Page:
Motion for return of cell phones is denied. The government intends to keep them pending the outcome of defendant’s 2255 or the running of the statute of limitations, which ever occurs first. That’s sufficient need to deny the motion. United States v. Latimer, 2018 U.S. Dist. LEXIS 178876 (W.D. Wash. Oct. 18, 2018).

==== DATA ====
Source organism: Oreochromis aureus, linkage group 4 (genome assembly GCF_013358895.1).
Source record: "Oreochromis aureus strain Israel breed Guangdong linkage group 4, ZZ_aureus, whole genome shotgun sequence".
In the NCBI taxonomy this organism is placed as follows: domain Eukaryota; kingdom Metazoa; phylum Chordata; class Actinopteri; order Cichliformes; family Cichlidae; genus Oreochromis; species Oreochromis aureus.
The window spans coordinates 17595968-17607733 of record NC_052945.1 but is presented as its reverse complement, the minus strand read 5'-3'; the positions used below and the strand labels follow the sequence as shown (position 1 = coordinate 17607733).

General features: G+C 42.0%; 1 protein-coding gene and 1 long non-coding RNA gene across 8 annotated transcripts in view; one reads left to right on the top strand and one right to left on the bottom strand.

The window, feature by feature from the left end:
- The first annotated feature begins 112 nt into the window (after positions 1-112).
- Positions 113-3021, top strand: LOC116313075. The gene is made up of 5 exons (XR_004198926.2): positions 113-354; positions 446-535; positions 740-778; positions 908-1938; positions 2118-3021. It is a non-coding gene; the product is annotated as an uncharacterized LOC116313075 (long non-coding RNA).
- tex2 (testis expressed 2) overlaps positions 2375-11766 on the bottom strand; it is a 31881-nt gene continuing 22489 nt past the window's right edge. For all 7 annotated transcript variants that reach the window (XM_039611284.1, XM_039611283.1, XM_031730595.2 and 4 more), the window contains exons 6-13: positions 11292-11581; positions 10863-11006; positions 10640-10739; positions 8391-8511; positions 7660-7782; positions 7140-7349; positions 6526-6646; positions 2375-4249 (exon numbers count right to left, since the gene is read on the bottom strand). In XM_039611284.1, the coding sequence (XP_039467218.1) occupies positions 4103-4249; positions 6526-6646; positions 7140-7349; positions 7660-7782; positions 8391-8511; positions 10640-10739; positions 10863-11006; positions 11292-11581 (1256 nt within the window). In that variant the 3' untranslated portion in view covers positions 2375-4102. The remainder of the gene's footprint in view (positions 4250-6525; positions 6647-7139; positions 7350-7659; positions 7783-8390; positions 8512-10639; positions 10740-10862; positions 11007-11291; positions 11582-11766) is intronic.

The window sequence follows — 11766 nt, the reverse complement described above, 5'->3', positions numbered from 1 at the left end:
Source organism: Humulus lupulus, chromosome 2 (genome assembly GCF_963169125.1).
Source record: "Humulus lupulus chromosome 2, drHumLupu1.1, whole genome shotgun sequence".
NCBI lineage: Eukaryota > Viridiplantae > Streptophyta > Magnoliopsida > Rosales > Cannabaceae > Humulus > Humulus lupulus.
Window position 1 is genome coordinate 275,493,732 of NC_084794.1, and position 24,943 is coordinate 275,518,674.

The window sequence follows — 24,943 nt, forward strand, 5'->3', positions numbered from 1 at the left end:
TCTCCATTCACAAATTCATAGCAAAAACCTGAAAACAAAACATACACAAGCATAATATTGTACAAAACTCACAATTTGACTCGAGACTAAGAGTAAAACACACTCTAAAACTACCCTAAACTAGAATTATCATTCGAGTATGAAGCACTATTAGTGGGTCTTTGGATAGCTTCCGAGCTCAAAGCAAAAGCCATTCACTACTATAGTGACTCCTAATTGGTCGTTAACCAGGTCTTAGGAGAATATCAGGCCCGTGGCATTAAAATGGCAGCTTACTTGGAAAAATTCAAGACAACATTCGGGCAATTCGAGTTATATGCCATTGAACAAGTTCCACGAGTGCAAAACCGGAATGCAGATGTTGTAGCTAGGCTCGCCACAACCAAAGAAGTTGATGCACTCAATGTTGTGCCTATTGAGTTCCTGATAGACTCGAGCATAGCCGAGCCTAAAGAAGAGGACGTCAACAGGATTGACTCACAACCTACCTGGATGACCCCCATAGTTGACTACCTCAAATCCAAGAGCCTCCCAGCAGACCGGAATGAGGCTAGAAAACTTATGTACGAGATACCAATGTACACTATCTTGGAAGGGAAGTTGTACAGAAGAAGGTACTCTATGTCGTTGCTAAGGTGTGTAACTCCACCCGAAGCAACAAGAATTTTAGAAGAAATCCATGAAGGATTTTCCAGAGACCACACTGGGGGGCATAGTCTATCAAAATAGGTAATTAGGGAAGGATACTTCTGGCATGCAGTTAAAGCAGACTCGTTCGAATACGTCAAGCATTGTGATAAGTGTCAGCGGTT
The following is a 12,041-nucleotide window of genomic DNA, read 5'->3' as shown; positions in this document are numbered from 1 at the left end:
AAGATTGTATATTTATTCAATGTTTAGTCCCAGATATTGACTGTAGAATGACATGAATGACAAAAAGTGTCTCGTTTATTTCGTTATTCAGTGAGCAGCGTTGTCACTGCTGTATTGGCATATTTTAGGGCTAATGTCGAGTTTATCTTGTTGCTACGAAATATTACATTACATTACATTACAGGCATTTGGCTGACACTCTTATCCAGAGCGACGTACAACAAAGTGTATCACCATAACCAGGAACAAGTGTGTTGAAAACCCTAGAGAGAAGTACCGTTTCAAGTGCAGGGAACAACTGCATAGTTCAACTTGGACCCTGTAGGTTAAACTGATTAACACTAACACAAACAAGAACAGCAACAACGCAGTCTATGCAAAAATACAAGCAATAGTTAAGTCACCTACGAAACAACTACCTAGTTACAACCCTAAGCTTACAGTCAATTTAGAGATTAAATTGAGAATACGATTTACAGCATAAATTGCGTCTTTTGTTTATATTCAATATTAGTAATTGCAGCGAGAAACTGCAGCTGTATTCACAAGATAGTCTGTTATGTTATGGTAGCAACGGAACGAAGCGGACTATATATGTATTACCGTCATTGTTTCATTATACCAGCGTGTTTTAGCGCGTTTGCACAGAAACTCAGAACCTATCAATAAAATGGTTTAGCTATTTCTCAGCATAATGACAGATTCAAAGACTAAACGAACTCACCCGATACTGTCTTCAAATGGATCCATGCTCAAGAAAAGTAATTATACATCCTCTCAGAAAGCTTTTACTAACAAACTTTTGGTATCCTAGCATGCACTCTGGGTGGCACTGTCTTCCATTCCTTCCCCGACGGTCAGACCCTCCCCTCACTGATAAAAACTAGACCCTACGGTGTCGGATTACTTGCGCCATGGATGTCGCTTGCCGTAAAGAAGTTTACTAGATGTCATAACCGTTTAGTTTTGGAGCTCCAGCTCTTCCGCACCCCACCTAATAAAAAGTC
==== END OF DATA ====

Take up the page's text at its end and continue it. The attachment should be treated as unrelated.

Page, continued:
Officers were flagged down by a householder complaining of his guests and his wanting them out. The officer went to the place and talked to all three. The householder changed his mind. Shortly thereafter, he called from his bathroom saying he’d locked himself in there because he was being threatened with harm by the guests. The police got there and listened at the door because they wanted to know more about what was going on. Then the defendant came to the door and opened it, saw the officers, and slammed the door. They immediately came in, and defendant tossed down a bag of drugs. The entry was justified by exigency or emergency, and the actions of slamming the door on seeing the officers raised concerns for officer safety. State v. Owens, 2018-Ohio-4225, 2018 Ohio App. LEXIS 4551 (5th Dist. Oct. 15, 2018).*